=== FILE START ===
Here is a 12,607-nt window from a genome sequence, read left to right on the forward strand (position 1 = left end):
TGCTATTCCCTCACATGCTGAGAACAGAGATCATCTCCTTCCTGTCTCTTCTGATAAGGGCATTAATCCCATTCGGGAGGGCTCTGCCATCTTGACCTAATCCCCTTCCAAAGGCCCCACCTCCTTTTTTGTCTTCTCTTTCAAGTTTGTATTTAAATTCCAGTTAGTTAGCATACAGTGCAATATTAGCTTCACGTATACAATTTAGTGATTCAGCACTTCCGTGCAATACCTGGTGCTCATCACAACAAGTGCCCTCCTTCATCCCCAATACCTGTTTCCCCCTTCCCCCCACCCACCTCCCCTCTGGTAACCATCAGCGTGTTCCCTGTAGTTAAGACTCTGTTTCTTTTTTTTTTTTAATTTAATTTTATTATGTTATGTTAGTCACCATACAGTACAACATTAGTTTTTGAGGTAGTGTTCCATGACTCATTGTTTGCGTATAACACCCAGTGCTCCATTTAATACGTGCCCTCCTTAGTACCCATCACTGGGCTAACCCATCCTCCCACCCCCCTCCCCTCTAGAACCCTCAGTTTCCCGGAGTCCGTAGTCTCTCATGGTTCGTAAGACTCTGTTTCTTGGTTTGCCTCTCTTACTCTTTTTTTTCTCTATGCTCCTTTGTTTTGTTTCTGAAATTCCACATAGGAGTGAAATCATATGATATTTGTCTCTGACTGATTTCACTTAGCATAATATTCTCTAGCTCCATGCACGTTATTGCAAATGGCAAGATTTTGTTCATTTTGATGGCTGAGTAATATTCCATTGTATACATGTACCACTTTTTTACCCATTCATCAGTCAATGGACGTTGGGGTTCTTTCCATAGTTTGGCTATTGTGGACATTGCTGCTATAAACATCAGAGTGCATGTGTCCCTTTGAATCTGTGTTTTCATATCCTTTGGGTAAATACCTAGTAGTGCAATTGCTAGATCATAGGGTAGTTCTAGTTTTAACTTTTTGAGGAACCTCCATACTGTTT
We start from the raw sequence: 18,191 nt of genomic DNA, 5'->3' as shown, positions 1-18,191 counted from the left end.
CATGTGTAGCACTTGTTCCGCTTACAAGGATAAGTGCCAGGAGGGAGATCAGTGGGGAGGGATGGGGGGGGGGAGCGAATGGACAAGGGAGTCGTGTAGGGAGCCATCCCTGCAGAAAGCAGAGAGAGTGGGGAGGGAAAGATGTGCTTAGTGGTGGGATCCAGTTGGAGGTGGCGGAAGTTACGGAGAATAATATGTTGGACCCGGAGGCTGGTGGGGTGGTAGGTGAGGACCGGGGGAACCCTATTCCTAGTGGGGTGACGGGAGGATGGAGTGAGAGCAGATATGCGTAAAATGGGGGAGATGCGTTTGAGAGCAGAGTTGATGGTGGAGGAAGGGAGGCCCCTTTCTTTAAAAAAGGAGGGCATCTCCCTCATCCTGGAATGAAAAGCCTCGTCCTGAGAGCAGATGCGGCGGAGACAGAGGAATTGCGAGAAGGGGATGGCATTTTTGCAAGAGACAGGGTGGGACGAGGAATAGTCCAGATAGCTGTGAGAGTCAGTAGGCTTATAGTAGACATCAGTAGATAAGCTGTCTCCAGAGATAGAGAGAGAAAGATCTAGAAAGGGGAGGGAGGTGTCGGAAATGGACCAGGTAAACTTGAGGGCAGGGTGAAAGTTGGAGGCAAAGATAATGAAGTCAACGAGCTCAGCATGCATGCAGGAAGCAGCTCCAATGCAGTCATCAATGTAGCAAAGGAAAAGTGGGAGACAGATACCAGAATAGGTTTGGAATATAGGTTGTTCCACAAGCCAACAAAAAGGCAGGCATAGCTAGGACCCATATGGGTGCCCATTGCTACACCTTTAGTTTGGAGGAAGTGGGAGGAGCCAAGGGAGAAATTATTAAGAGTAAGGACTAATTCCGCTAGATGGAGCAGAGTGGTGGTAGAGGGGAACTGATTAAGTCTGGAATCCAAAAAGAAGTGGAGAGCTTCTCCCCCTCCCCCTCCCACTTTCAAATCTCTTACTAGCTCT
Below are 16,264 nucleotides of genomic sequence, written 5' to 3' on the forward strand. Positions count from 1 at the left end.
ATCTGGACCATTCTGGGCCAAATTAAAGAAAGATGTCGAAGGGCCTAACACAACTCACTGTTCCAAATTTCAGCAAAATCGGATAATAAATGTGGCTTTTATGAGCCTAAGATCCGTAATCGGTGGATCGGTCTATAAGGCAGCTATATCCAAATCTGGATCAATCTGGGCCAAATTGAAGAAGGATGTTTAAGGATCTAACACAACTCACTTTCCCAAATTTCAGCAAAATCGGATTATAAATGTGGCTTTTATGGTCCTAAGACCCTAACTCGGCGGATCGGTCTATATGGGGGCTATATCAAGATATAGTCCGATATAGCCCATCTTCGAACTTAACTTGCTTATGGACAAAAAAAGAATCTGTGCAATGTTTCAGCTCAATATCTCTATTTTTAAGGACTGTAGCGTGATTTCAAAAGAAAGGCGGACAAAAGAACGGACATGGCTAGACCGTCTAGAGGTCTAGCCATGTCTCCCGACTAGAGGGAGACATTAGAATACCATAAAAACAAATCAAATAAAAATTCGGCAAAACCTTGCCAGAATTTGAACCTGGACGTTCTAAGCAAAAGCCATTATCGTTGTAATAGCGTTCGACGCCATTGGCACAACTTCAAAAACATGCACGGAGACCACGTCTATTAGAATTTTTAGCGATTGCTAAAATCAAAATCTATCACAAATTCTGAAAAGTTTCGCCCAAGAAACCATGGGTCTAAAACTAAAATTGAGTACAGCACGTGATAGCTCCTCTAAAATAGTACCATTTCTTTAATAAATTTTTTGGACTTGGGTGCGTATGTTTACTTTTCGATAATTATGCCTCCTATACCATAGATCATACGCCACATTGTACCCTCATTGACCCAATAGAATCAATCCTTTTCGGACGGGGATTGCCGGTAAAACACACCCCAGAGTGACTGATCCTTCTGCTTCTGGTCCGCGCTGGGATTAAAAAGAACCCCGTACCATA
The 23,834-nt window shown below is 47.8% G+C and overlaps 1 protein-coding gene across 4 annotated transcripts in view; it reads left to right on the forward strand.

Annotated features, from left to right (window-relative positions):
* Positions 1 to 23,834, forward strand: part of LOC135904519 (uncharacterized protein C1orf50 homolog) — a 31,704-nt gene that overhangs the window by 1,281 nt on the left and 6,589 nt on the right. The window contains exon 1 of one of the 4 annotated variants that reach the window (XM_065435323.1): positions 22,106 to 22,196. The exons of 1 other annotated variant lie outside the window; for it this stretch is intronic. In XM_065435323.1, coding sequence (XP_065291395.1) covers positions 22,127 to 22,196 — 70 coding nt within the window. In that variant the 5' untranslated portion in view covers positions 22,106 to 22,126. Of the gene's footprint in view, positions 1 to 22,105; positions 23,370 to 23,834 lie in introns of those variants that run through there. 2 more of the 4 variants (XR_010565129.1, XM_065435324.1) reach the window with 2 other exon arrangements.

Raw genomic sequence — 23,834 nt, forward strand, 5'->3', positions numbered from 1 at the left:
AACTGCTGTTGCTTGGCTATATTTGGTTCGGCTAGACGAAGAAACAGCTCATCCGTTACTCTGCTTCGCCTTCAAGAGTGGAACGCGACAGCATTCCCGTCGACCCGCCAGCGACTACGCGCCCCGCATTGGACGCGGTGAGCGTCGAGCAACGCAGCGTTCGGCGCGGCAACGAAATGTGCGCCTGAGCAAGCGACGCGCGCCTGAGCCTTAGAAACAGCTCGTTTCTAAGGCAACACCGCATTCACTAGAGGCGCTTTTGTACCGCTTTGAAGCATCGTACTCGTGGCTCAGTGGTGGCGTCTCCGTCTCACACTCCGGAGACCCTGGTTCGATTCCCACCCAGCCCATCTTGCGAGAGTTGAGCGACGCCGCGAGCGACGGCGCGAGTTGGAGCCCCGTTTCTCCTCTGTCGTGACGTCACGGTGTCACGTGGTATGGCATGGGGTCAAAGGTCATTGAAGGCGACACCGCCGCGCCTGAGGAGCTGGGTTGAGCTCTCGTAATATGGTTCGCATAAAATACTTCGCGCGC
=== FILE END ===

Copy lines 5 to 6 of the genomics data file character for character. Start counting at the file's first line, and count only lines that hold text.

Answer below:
Below are 16,264 nucleotides of genomic sequence, written 5' to 3' on the forward strand. Positions count from 1 at the left end.
ATCTGGACCATTCTGGGCCAAATTAAAGAAAGATGTCGAAGGGCCTAACACAACTCACTGTTCCAAATTTCAGCAAAATCGGATAATAAATGTGGCTTTTATGAGCCTAAGATCCGTAATCGGTGGATCGGTCTATAAGGCAGCTATATCCAAATCTGGATCAATCTGGGCCAAATTGAAGAAGGATGTTTAAGGATCTAACACAACTCACTTTCCCAAATTTCAGCAAAATCGGATTATAAATGTGGCTTTTATGGTCCTAAGACCCTAACTCGGCGGATCGGTCTATATGGGGGCTATATCAAGATATAGTCCGATATAGCCCATCTTCGAACTTAACTTGCTTATGGACAAAAAAAGAATCTGTGCAATGTTTCAGCTCAATATCTCTATTTTTAAGGACTGTAGCGTGATTTCAAAAGAAAGGCGGACAAAAGAACGGACATGGCTAGACCGTCTAGAGGTCTAGCCATGTCTCCCGACTAGAGGGAGACATTAGAATACCATAAAAACAAATCAAATAAAAATTCGGCAAAACCTTGCCAGAATTTGAACCTGGACGTTCTAAGCAAAAGCCATTATCGTTGTAATAGCGTTCGACGCCATTGGCACAACTTCAAAAACATGCACGGAGACCACGTCTATTAGAATTTTTAGCGATTGCTAAAATCAAAATCTATCACAAATTCTGAAAAGTTTCGCCCAAGAAACCATGGGTCTAAAACTAAAATTGAGTACAGCACGTGATAGCTCCTCTAAAATAGTACCATTTCTTTAATAAATTTTTTGGACTTGGGTGCGTATGTTTACTTTTCGATAATTATGCCTCCTATACCATAGATCATACGCCACATTGTACCCTCATTGACCCAATAGAATCAATCCTTTTCGGACGGGGATTGCCGGTAAAACACACCCCAGAGTGACTGATCCTTCTGCTTCTGGTCCGCGCTGGGATTAAAAAGAACCCCGTACCATA